Last friday, I made a presentation for the Belgian branch of a large cosmetic company. We had a little chat about the web as a contest media (and the online contests overkill). Based on this discussion, I tried to summarize this topic in 4 rules:
– Keep the marketing objectives in mind and chose a contest territory: the goal of an online contest shouldn’t be to have as much participants as possible. For instance, if the objective is branding, be sure that your contest is in line with/supports your branding campaign and be consequent with your brand territory. A good example is Carlsberg who stick to the principle of luxury prices to share with friends, from private jet to Yacht trip (I really don’t like their website though) which is quiet aligned with their offline communication.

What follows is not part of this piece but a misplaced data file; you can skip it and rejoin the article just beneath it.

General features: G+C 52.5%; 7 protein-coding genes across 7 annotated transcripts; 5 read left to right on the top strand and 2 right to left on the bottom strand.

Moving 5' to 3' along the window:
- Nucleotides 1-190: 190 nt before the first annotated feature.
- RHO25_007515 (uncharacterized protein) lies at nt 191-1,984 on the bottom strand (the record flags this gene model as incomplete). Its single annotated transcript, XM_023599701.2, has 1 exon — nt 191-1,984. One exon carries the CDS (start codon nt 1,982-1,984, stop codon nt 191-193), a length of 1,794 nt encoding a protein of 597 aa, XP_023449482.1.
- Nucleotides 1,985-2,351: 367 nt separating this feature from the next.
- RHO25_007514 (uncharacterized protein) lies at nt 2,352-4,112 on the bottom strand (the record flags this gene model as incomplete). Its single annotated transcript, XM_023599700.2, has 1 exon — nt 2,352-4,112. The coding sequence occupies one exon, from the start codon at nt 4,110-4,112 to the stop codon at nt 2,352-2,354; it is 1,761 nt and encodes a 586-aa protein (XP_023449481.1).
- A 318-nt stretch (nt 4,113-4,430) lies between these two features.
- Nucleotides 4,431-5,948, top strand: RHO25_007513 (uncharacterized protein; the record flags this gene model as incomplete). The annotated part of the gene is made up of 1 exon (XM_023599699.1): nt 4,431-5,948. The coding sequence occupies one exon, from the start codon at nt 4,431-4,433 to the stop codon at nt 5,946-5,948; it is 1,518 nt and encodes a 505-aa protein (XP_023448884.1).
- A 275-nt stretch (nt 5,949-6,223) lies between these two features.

– Price value doesn’t matter. Credibility and originality do: A few years ago, my former employer bought an email marketing company. To celebrate the acquisition, we organized a contest with a Porshe as main price. We were quiet disappointed of the results despite a heavy promotion plan (much less participants than for our weekly cinema tickets contests). We concluded that a Porshe was probably regarded as “too good to be true” by our users.
– Balance effort and (potential) reward: Some advertisers forget that the web is meant to be simple and instant. Avoid ping pongs between web, SMS and mail and endless forms. If you want to add a viral dimension, go for it but keep it as simple as possible.
– Avoid pop-ups: Most site do not include their contest in the navigation and prefer to integrate non-permanent content through pop-ups don’t forget most browser are blocking pop-ups.
Of course, the way the contest will be promoted matters big time.